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I am installing a 4000W infrared heater in our new patio. The supply for this heater is a single phase 240V connection (rated at 16amps, so I'll use a 20amp breaker). I would like advice on two things.

Thing #1. I need the heater to run on a countdown timer, and I don't like the ugly timers that are available for 240V circuits. The switch will be in our new dining room, which will have Decora switches and outlets. So I would like to use a preset 120V fan timer that fits with the look, something like the LTB02-1LZ. Of course that is a 120V timer, so if I use that, I am wondering what relay or contactor I could use here, that has a 120V coil to switch on a 240V/20A circuit.

Thing #2. I will be mounting this on a wall, and the unit has brackets that are about 10" long to stand it off from the wall. The power supply wiring will come out of the wall, run behind one of the two brackets, and then go into the junction box on the heater. The installation instructions say:

"Junction box has a 0.86” (22mm) to a standard 1/2" weather tight conduit fittings. Install cord grip with minimum rating of IPX4 to maintain the water ingress protection rating of the heater. Cord grip must have minimum temperature rating of 90°C (194°F). Failure to install correctly will avoid the manufacturer’s warranty....For supply connections, use suitable power supply wire at least 90 ̊C (194 ̊F)."

So, specifically what does all this mean? What do I need to use in order to make the connection from the wall to the heater, and pass inspection for an exterior location? Conduit? NM-B? THHN?

2 Answers 2

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Per NEC 424.3(B), heaters get a 125% derate when considering wires, controls and breakers. Thus your 4000W heater derates to 5000W, or 20.83 amps.

As such, it needs 10 AWG wire and a 25A breaker. The breaker will need a locking kit per 424.19.

Further, the Leviton LTB02-1LZ timer lacks the capacity to switch the heater directly, and is not allowed on a 25A circuit. It does, however, have the capacity to switch a relay.

Thus a relay such as a RiB or Aube could be used to ultimately control the heater. If the heater has a 24 volt contactor onboard, the 120V timer could power a small 120V to 24V transformer located anywhere convenient.

"Junction box has a 0.86” (22mm) to a standard 1/2" weather tight conduit fittings

That is also called a "standard 1/2 inch knockout". You need to get a watertight wire whip or short liquidtight flex conduit to go from wall to heater. 90 degrees C is a standard rating for most conduit fittings and wires, such as THWN-2.

NM-B isn't allowed outdoors and UF-B is only 60°C thermal.

I would fit a junction box on the outside wall. However it might also be possible to have a hard pipe come through the wall, have a coupler, then go to flex. You need a junction box somewhere to transition from #10 NM to #10 THWN-2.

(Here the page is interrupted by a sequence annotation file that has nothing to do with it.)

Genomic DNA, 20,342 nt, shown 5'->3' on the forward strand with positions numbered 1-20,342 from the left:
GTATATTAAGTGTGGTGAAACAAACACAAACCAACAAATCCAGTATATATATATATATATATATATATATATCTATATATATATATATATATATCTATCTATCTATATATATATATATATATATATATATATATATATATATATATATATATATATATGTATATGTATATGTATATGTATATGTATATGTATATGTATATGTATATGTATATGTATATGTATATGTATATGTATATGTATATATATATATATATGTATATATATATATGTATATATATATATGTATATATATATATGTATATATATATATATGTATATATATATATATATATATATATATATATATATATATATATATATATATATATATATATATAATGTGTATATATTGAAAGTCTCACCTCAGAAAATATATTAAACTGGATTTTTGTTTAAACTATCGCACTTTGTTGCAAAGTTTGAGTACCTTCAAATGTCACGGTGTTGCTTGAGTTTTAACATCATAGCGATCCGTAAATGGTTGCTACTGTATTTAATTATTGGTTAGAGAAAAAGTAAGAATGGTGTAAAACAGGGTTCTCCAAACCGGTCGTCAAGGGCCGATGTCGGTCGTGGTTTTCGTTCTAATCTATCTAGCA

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  • confusing as hell. So for 4000 Watt heater the OP needs 5000 watt controller, how would a mortal person know that.
    – Traveler
    Commented Jan 10, 2023 at 4:53
  • Why would the OEM label they product as 4000 W when as you say it is actually 5000 W
    – Traveler
    Commented Jan 10, 2023 at 5:11
  • @Ruskes It's 4000W actual. Truth in advertising. You need to provision 125% power to it, it's the same derate everything gets. You call it the 80% rule but it's the same thing. So you need a 5000W circuit. I didn't downvote you, someone else did. Commented Jan 10, 2023 at 7:17
  • as I said, confusing for us mortal people. The label says 4000 W Heater. Normally I would shop for 4000 W controller. You say that is not correct.
    – Traveler
    Commented Jan 11, 2023 at 0:25
  • @Ruskes you may be confusing yourself on the controller. I didn't mean to say the controller needed to be 5000W, the controller will have the 125% derate accounted for in its instructions, which you need to follow per 110.3(B). I mentioned "controller too small" to OP because that controller is. Also it's a fan controller and its instructions may not allow heater. Commented Jan 12, 2023 at 7:12
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Since you have more that one question, and that is no/no here, lets answer one at the time

Thing #1

You can not use your idea using the LTB02-1LZ

It only works with 120 Volt and up to 1800 W.

Since you are looking for something decorative, here is a product that suits your needs.

"Stelpro 4000W Dimmer and Timer Control for Infrared Radiant Heaters, 240V "

timer

You can find it at following place or other places.

Stelpro

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  • 1
    I might be missing something, but this seems like a good answer to the question.
    – crip659
    Commented Jan 10, 2023 at 20:06
  • @crip659 one would say so, but than there are some
    – Traveler
    Commented Jan 11, 2023 at 0:04

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